Two, your setup isn't much good for self defense in a vehicle. The intent of those laws governing transport is to *prevent* you from being armed and behind the wheel. Rest assured that if a cretin tries to assault you there will not be time to even reach behind the seat, to say nothing of disengaging the lock & retrieving the magazine in time to load & draw down.I don't write this to shoot you down or discourage you ,but in all likelihood if you encounter a gun toting carjacker you would get shot while trying to access the piece.

For that matter if I encounter a crook there's a good chance the goblin's getting the first shot off before I can clear holster , and that's with me packing a loaded pistol with one in the chamber.


Under these circumstances bringing the gun is a liability ,as its useless for self defense locked and unloaded in a case and should a crook steal the car he gets a free Sig 9mm for his trouble.

Take it from me, ive worked in an auto repair shop, and anything that can be bolted to a car can be unbolted just as fast.If you don't care about the vehicle's condition ripping parts out becomes child's play. Im certain any two bit moron with a crowbar and decent muscle strength can pry that box out in the time it takes your computer to load this page. Sure it feels secure now, but that's because you took time to install it on account of you preserving your car . The would be theives don't have to worry about that.

My word would be to keep it at home or tote it to the range in a case, as keeping a functional firearm with ammo in the vehicle is asking for trouble.

When I transport guns in my car if its not on my person those pieces are field stripped and disassembled,with the slide and barrel put in a backpack and kept under my control when I leave the vehicle. To me a vehicle is one step removed from leaving your firearms on the street in plain view.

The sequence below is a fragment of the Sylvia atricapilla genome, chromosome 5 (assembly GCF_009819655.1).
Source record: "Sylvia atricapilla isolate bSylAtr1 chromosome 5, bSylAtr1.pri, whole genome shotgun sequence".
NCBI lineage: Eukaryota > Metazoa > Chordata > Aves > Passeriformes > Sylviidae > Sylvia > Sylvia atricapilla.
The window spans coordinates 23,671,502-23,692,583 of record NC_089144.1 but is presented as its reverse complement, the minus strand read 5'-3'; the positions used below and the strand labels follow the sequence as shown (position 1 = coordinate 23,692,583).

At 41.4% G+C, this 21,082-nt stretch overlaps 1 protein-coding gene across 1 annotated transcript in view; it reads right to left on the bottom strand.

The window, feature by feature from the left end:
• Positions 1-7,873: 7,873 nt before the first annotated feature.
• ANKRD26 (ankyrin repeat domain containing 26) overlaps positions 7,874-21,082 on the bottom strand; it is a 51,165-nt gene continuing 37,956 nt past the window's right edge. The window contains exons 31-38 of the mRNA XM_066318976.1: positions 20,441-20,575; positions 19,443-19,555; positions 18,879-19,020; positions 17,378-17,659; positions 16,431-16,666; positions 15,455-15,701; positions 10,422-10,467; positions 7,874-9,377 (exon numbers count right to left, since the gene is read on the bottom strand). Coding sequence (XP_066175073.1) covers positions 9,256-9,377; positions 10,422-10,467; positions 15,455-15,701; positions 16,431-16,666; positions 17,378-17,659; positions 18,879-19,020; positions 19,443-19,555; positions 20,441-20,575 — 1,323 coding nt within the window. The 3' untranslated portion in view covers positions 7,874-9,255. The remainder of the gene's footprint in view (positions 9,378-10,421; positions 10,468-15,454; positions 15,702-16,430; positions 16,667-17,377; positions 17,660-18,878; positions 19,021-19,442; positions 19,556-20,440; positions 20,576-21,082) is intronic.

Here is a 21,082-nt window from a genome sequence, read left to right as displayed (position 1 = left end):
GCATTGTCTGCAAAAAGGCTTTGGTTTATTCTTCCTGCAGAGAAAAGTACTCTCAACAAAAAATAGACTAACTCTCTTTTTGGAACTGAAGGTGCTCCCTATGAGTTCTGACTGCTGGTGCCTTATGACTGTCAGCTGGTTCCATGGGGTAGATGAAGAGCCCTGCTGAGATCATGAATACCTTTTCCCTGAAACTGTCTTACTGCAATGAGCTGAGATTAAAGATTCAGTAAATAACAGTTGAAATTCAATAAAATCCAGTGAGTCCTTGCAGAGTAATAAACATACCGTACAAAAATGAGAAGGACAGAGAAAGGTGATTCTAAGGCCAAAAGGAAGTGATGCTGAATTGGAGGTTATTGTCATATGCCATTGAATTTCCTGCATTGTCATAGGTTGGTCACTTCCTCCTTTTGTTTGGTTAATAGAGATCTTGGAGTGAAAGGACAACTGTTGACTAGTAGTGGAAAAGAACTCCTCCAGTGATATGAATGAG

Good info. And very good insight. I will sit down with myself and think very carefully about this. You bring up some points that I hadn't considered, especially the fact that even though I can get to it quick, more than likely the perp with his weapon out and one in the chamber will be faster. I guess I was counting on situational awareness to see me through this, but then again, in most cases with the car running, if I can see them coming I should use the car (eg to get away), not the gun.

As for auto shop, etc, I am ASE certified so I do my own work.

Thanks very much for the info.

chiselchst
02-17-2012, 3:47 PM
I cannot advise on the legallity of your question. Others have...

But I'd love to see the cam video from the local PD on any traffic stop. I doubt you'd be treated well...seeing the large cap mags and a mini-vault mounted in vehicle, legal as they may be.

Not being a smart azz here - just being realistic.

inbox485
02-17-2012, 4:15 PM
I skimmed, so if I missed this point sorry, but I think a HUGE point is being completely missed. If your container is LOCKED, and an officer pulls you over for whatever reason, and for whatever reason asks what is in the box that is not when you start rattling off penal codes and what not. You could politely say that it contains personal items of a private nature. Or you could just shut your mouth. Either way, it really doesn't matter what you have since the officer has neither a warrant or probable cause, and you sure as heck aren't going to open it for them (RIGHT?!?). If the officer claims to have just cause to open it, don't resist, and let them have at it after you make clear your non-consent to any search. Done.